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LOS ANGELES — Think that you’re just imagining that your drive to or from work is getting worse? You’re not, according to the fourth annual National Traffic Scorecard recently released by INRIX.
A leading provider of traffic information and driver services, INRIX has compiled a comprehensive analysis of traffic congestion that compared 2010 to 2009 traffic patterns. The results will not lead to driver bliss.
Want to talk road rage? INRIX found that American roads saw 11 straight months of increases in traffic congestion leading to a 10 percent increase in travel times for drivers. Population growth, increases in interstate commerce and a slowly improving economy were all factors in the commuter slowdown.
The top 10 most congested cities are based on an analysis of traffic on major highways in the country’s 100 largest metropolitan areas. They are:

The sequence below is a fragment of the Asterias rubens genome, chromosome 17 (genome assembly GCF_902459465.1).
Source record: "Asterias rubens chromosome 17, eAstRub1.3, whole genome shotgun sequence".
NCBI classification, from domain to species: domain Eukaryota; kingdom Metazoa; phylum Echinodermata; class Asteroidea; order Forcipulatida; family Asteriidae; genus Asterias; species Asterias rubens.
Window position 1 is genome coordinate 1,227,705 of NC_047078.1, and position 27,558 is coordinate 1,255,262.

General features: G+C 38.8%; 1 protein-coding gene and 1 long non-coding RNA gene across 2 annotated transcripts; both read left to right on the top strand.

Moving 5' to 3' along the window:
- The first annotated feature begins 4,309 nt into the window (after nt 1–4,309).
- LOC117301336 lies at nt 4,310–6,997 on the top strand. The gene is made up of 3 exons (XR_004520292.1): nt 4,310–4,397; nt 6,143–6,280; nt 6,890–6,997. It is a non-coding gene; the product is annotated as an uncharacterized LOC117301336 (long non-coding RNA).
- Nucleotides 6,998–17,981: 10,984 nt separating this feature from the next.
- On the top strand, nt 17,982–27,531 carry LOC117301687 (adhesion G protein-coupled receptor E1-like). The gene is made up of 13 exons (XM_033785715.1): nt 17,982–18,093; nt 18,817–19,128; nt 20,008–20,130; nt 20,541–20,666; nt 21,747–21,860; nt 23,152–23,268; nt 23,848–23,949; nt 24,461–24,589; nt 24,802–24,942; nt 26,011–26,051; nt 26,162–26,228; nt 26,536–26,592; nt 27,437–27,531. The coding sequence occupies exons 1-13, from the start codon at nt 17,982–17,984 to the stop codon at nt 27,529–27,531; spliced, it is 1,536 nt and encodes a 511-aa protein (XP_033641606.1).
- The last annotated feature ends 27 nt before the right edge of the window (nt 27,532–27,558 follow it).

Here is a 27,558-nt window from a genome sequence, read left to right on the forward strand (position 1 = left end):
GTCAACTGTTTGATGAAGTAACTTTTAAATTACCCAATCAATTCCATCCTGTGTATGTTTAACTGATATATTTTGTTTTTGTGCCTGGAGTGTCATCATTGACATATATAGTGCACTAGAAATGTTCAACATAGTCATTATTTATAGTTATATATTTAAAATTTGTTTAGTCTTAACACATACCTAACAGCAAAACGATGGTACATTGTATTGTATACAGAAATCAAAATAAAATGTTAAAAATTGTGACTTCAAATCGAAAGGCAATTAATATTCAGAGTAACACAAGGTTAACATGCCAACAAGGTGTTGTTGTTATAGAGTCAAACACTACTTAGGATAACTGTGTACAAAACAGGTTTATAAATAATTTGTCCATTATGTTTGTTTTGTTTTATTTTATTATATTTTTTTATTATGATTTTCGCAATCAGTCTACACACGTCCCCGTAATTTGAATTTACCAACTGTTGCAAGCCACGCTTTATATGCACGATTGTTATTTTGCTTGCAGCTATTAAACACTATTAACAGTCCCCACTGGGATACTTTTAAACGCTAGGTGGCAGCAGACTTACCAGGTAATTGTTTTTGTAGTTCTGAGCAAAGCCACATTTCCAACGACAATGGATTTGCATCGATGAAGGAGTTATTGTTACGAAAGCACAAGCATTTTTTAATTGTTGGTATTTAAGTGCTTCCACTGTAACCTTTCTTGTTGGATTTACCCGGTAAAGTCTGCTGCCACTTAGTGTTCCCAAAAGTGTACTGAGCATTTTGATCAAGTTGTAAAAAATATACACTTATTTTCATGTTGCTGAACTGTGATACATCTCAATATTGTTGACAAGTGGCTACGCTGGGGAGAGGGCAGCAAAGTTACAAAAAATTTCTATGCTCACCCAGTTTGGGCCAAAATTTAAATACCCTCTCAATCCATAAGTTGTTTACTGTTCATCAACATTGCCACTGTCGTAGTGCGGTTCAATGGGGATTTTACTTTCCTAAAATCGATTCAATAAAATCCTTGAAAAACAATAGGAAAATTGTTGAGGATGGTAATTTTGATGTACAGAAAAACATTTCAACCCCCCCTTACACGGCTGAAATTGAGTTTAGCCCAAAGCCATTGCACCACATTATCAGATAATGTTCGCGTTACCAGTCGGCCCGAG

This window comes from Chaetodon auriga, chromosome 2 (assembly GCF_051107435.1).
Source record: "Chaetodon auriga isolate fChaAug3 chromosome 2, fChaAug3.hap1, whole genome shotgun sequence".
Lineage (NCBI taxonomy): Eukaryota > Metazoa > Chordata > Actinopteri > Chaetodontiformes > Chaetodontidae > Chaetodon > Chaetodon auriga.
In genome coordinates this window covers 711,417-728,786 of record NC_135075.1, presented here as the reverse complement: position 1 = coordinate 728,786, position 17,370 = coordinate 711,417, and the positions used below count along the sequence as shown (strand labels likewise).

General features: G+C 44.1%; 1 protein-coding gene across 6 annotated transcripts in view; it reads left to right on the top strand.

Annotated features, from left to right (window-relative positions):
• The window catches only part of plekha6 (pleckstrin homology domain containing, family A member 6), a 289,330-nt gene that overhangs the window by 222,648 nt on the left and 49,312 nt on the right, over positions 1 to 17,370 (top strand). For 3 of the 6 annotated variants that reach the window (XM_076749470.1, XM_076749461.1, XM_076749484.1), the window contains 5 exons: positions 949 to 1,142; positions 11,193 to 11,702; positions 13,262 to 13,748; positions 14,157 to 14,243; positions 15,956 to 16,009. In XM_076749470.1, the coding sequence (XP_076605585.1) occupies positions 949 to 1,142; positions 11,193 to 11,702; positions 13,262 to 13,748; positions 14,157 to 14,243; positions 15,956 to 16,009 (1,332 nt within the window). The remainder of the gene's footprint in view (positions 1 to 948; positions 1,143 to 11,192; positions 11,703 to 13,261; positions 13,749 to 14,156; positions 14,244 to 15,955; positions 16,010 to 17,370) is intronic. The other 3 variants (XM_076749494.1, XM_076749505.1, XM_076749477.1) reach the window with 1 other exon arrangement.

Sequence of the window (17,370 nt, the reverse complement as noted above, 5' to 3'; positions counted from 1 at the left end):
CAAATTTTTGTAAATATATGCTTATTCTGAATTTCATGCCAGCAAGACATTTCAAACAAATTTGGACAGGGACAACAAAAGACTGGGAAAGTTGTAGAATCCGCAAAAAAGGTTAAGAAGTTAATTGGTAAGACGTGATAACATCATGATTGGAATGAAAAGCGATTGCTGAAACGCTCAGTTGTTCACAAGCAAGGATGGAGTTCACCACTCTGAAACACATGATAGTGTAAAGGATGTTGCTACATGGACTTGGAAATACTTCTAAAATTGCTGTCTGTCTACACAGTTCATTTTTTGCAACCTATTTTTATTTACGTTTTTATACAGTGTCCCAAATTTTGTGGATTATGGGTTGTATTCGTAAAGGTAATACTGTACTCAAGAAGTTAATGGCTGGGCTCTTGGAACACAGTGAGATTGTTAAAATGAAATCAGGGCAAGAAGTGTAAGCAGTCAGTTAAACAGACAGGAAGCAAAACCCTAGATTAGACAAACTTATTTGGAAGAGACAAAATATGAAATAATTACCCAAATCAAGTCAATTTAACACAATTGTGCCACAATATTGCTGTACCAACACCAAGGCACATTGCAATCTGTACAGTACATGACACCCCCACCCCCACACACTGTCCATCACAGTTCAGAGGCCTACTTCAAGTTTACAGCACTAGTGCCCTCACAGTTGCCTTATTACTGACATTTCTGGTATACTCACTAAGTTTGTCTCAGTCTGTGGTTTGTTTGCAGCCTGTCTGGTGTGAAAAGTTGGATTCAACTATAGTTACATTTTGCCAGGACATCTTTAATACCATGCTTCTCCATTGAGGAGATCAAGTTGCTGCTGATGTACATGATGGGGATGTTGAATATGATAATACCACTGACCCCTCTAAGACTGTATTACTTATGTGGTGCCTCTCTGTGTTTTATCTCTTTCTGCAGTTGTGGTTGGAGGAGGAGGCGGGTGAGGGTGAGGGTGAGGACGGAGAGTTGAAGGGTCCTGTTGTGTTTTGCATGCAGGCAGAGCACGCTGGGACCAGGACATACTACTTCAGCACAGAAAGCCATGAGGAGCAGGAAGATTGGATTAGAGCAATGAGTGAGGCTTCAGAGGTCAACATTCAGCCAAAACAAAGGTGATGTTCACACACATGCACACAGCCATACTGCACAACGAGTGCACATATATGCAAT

1) Los Angeles
2) New York City
4) Washington, D.C.
5) Dallas/Fort Worth
6) San Francisco (which increased by one notch over previous year)
7) Houston (which decreased by one notch over previous year)
9) Philadelphia (which increased by one notch over previous year)
10) Seattle/Tacoma (which decreased by one notch over previous year)
INRIX also ranked the top 10 worst traffic corridors and anyone who lives in Los Angeles will not be surprised that five of the 10 worst rush hour corridors are found in that city. (I’ll attest to this as my wife has a commute of 10.2 miles between our Hollywood-area home and her job in Santa Monica. Her minimum commute time home after work is 50 minutes, and that’s on the good nights.)
The five worst Los Angeles-area corridors are:
1) Los Angeles/Riverside on a stretch of the Riverside Freeway and California 91 eastbound.
2) Los Angeles/San Diego on the San Diego Freeway/I-405 northbound.
3) Los Angeles/Santa Monica using the Santa Monica Freeway/I-10 eastbound.
4) Los Angeles on a stretch of I-5 southbound (Santa Ana/Golden State Freeways)
5) Los Angeles on a 13-mile stretch of the San Bernardino Freeway/I-10 eastbound.
Despite having five of the worst traffic corridors, Los Angeles can take a little solace in the fact that it was not number one on the top 10 list. New York City has that distinction on a stretch of I-95 southbound and includes parts of the NE Throughway, Bruckner/Cross Bronx Expressways.